Exploratory Problems of the Week
I was catching up on some blogs I enjoy when I came across f(t)’s recent post on the rectangular diagonal problem. I’d seen this problem before through the work of Dr Frederick Stevenson, a professor at the University or Arizona, and his work with Exploratory Problems in Mathematics (which is one of the best books I own). This, in turn, reminded me of a structure I’m starting in my classroom and might be able to turn into a consistent blogging effort: Explorator Problem’s of the Week.
Some background: I’m working at a school with an interesting bell schedule – every period meets every day, but for some days certain classes are longer than others. On Monday, my first and second period is 80 minutes each and the rest are 50ish. On Tuesday, third and fourth period are 80 minutes; on Thursday, fifth and sixth are 80 minutes. Wednesday and Friday, all classes are the same length. It’s almost a block schedule, but since every class still meets every day, I can’t plan equitable instruction for every period (all of which are geometry, by the way). So, the question is: what do I do with that extra half-hour that some classes get and some don’t?
The answer: The whole idea behind this strange schedule is that the extra time be used as mandatory intervention for struggling students (as modeled by current Professional Learning Community literature). However, I also intend to use it for enrichment and group projects – such as Exploratory Problems of the Week.
An exploratory problem, as defined by Dr Stevenson and to which I agree, is a problem which has two phases: an inductive phase and a deductive phase. The inductive phase involves gathering data and looking for patterns (which a good exploratory problem will have plenty of). The actual problem is usually part of a whole family of problems, so the inductive phase usually includes examining different cases of the entire family. For the diagonal intruder problem, this means seeing what happens with different sized rectangles and how that affects how many squares the line passes through.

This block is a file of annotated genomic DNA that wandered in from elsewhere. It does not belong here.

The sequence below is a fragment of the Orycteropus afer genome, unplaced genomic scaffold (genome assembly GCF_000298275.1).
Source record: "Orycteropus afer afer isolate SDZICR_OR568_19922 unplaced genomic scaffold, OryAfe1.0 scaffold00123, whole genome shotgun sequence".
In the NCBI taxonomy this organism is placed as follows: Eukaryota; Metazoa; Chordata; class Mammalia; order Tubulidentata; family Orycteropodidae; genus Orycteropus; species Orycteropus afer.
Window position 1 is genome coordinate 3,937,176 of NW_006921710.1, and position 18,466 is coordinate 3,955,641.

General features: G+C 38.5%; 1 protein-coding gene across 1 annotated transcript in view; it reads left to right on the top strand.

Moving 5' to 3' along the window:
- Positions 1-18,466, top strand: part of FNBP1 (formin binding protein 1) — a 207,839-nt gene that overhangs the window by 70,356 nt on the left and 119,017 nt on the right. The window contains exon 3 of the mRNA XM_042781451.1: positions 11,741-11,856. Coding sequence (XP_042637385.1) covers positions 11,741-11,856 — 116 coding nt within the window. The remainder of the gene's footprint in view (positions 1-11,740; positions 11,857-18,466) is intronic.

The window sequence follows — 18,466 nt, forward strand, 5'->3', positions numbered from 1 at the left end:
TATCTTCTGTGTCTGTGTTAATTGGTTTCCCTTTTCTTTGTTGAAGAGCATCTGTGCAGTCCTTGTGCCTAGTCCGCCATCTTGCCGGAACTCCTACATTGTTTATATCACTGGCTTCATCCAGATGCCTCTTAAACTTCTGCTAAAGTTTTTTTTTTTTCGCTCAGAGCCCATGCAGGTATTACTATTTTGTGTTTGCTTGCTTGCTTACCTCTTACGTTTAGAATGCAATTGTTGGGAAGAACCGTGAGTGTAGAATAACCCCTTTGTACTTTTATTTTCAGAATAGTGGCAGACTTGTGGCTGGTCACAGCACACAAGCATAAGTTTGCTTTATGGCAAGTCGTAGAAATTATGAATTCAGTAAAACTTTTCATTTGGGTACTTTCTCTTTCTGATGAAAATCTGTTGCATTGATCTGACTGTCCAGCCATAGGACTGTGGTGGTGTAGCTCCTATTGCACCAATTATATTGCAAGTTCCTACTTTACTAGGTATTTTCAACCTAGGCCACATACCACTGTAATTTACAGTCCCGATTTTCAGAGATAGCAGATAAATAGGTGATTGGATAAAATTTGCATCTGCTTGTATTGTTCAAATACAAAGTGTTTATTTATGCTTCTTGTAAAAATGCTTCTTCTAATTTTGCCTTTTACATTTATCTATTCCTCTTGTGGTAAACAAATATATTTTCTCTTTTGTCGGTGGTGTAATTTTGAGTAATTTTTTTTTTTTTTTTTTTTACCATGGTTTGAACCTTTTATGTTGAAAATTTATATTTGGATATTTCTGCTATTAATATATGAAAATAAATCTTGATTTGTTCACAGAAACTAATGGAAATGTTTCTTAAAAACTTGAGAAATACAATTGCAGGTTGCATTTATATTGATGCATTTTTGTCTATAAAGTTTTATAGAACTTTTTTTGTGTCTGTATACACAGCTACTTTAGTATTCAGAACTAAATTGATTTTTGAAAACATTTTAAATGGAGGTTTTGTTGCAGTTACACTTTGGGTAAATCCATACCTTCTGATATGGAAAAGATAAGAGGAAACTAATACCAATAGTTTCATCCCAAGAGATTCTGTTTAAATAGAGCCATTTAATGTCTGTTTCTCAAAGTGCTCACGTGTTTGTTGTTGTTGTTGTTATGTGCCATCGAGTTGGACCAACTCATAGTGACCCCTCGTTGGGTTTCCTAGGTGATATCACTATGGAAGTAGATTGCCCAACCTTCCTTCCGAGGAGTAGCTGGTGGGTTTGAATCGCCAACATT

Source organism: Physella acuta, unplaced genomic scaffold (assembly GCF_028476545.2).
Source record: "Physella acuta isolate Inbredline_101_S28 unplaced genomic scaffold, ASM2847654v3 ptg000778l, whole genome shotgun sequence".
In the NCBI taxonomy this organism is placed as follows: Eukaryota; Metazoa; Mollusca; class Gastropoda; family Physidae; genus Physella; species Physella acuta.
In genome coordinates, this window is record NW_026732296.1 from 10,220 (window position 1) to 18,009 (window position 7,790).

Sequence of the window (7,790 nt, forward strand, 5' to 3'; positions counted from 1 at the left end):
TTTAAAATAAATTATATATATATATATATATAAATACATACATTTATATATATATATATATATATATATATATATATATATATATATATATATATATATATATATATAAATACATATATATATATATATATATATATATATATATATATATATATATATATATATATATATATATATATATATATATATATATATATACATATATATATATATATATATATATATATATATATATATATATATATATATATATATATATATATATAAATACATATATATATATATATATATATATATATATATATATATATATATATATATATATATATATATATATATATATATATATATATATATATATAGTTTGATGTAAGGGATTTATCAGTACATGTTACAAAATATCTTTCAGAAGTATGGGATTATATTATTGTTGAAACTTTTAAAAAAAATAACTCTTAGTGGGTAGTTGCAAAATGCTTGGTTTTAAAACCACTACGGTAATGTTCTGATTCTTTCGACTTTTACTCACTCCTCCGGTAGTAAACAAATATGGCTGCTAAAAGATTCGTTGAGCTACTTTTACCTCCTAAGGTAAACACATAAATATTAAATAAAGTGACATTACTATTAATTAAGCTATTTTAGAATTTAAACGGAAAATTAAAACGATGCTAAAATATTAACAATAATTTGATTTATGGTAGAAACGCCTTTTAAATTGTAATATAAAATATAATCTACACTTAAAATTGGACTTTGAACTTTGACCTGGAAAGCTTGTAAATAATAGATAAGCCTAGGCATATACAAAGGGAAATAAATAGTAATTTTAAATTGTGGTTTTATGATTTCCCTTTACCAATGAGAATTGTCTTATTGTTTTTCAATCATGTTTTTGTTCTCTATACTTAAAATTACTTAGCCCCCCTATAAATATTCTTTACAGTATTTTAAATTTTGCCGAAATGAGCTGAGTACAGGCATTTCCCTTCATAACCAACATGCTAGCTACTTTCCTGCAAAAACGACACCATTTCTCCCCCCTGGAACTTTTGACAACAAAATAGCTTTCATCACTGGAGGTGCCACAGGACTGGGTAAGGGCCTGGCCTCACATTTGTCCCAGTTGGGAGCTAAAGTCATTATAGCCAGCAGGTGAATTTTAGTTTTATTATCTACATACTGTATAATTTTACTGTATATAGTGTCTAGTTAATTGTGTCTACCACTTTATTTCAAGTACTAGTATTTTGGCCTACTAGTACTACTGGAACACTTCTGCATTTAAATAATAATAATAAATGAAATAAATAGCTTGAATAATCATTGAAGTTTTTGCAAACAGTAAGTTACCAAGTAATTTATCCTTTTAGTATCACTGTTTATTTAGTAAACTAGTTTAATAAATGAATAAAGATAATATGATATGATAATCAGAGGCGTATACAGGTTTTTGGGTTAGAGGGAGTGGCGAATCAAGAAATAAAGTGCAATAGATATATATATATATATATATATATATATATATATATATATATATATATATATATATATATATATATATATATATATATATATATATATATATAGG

Once data has been gathered, the student should be able to make a conjecture about the data – see a pattern and wonder if it holds true. This is the most exciting part of the problem – noticing a pattern, wondering if it continues, then wondering why this is happening. From there, we enter the deductive phase of the problem – can we explain the pattern? What’s going on mathematically that justifies our conclusions? Can we prove it for all cases? Because if I can prove it for a general case, then I can prove it for my original problem. Some of these answers for the diagonal intruder problem come from properties of slope and the gcd of the dimension of the rectangle, which is now something that the student is capable of applying.
This isn’t anything completely new or unheard of, by the way. It’s just usually found in Math Circles and enrichment activities for clubs and summer programs. In my opinion, every student should have the opportunity to experience these types of problems – to increase their confidence and independence on solving problems, as well as giving them a chance to be successful at one of the most natural aspects of human curiosity: finding patterns
My First Problem of the Week: Suppose I have a Square Lattice Grid. By connecting the dots, how many squares can I draw in the grid?
Handout for the classroom: http://bit.ly/plz2kV